At a certain point, it feels like if you’ve seen one action movie, you’ve seen ’em all. Occasionally, there are exceptions that give me hope for the action genre, and prove that the market is still alive for original material. Uncharted, adapted from the PlayStation video game series, is unfortunately not one of those.
It’s not for a lack of trying. There are some decent enough set pieces, and the action is well-shot by director Reuben Fleischer (Zombieland, Venom), but there’s just not enough that I haven’t seen before to make me invested.
Tom Holland plays Nate Drake, a fortune hunter (and future adventurer) who is recruited by Victor “Sully” Sullivan — played by a miscast Mark Wahlberg — to track down the lost treasure of the Magellan expedition. They are racing against Santiago Moncada (Antonio Banderas) and mercenary Jo Braddock (Tati Gabrielle), so their mission does have a ticking clock. It’s just a shame that the stakes are virtually nonexistent.
As soon as the characters are introduced, their trajectories are main abundantly clear. It’s not only a matter of predictability — the film has the audacity to pretend like everything it does has never been done before. This can be a good attitude to have (it’s the same idea as “dance like nobody’s watching”), but when done in this way it feels almost insulting.
Holland is fun enough (as he always is), but he brings nothing new to the table, like most of the cast. Banderas is playing the textbook soft-spoken but intimidating villain, Wahlberg is playing the same character he always does — discounting The Departed — and Sophia Ali plays Chloe Frazer, perhaps the most poorly-written and obviously-twisty character in the entire film. The only one that I truly enjoyed seeing is Tati Gabrielle (whom I know from Netflix’s The Chilling Adventures of Sabrina), who is the only one that seems to know exactly what movie she’s in, appropriately chewing the scenery and playing the most over-the-top trained killer she can.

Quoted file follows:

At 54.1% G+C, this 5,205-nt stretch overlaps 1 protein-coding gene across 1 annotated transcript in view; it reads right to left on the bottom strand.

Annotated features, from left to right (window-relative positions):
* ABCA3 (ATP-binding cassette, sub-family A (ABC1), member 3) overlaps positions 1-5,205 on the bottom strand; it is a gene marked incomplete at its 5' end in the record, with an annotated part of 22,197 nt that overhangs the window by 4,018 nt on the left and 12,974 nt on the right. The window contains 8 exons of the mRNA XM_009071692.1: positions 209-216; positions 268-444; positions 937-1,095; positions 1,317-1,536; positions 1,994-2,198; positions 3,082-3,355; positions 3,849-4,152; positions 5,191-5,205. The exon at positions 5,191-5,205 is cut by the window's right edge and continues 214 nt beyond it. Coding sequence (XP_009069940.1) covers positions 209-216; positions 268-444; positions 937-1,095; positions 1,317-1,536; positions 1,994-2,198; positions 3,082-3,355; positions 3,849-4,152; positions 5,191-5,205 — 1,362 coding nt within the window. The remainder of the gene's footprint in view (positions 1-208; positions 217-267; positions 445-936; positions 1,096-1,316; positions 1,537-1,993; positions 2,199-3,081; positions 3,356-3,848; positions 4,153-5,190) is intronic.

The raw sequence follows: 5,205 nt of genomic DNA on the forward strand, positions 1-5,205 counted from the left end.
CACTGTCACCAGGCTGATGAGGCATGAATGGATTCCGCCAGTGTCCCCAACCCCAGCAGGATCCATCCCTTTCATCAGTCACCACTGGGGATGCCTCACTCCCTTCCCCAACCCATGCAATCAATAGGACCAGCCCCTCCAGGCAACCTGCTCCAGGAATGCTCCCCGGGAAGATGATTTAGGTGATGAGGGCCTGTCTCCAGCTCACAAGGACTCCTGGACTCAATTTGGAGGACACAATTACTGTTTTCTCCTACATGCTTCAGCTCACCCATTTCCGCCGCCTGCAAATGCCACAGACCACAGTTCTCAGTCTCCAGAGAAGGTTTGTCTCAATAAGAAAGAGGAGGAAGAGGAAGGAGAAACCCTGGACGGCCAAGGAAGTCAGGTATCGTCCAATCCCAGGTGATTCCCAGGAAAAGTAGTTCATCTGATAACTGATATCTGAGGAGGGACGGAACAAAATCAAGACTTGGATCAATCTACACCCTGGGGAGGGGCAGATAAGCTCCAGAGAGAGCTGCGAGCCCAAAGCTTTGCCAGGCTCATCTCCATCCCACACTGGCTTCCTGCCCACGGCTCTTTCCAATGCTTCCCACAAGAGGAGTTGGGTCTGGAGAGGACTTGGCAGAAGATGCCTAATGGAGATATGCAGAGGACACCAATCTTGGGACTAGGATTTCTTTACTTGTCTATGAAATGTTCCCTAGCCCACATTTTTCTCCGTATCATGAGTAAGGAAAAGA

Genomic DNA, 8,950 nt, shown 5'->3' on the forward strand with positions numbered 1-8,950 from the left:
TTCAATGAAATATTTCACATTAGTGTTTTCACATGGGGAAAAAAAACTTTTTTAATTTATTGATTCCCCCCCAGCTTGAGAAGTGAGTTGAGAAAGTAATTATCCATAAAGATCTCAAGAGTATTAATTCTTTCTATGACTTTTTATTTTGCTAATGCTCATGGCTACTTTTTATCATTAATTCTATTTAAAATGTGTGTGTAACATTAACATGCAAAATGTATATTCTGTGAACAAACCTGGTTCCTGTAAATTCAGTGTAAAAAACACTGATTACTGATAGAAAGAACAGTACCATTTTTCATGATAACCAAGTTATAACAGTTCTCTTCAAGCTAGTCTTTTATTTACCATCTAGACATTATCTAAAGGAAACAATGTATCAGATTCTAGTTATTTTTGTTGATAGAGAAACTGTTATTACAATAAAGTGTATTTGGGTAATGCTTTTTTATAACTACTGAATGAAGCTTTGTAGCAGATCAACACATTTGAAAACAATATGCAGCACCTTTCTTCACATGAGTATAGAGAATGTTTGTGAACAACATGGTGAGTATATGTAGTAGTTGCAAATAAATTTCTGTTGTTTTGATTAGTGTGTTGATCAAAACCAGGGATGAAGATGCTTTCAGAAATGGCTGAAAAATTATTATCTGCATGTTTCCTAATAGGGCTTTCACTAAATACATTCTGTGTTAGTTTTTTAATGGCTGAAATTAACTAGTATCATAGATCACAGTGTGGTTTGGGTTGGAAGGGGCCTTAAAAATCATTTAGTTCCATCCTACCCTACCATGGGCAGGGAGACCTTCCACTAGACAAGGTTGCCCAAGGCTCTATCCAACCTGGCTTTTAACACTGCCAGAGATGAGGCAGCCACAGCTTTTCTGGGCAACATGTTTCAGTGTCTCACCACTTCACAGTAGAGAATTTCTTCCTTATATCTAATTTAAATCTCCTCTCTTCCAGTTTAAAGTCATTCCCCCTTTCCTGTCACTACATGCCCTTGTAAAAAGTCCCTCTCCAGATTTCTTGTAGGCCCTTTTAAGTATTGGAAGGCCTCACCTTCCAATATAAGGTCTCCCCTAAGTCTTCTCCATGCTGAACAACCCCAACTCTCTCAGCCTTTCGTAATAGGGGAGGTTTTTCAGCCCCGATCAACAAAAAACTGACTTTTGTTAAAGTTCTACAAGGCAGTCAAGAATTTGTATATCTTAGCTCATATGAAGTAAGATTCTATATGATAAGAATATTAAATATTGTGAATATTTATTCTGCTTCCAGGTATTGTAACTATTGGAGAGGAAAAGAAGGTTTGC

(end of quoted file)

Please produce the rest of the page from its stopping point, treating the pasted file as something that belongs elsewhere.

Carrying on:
I had the most fun in Uncharted during the very CGI-heavy action sequences, which says a lot about the rest of the movie. At the very least, it’s is a passably exciting, harmless ride that won’t make you think too hard. About half of the movie could be cut and it would still function the same way (which obviously wouldn’t work), but the necessary steps in the central search for the treasure are few and far between, weirdly sidestepped in favor of detours and “side quests.”
I had faith in Uncharted, hoping that it could potentially break the video game movie curse, but it ended up grouping itself in with the rest, intentionally or not. It may be better than the average video game adaptation, but that’s not exactly a high bar. [Grade: B-]
Director: Reuben Fleischer
Writers: Rafe Lee Judkins, Art Marcum, Matt Holloway
Starring: Tom Holland, Mark Wahlberg, Antonio Banderas, Sophia Ali, Tati Gabrielle
Rated: PG-13 for violence/action and language
Fun Fact: Nolan North, who portrays Nathan Drake in the video game series, has a speaking cameo as a man on a hotel beach.
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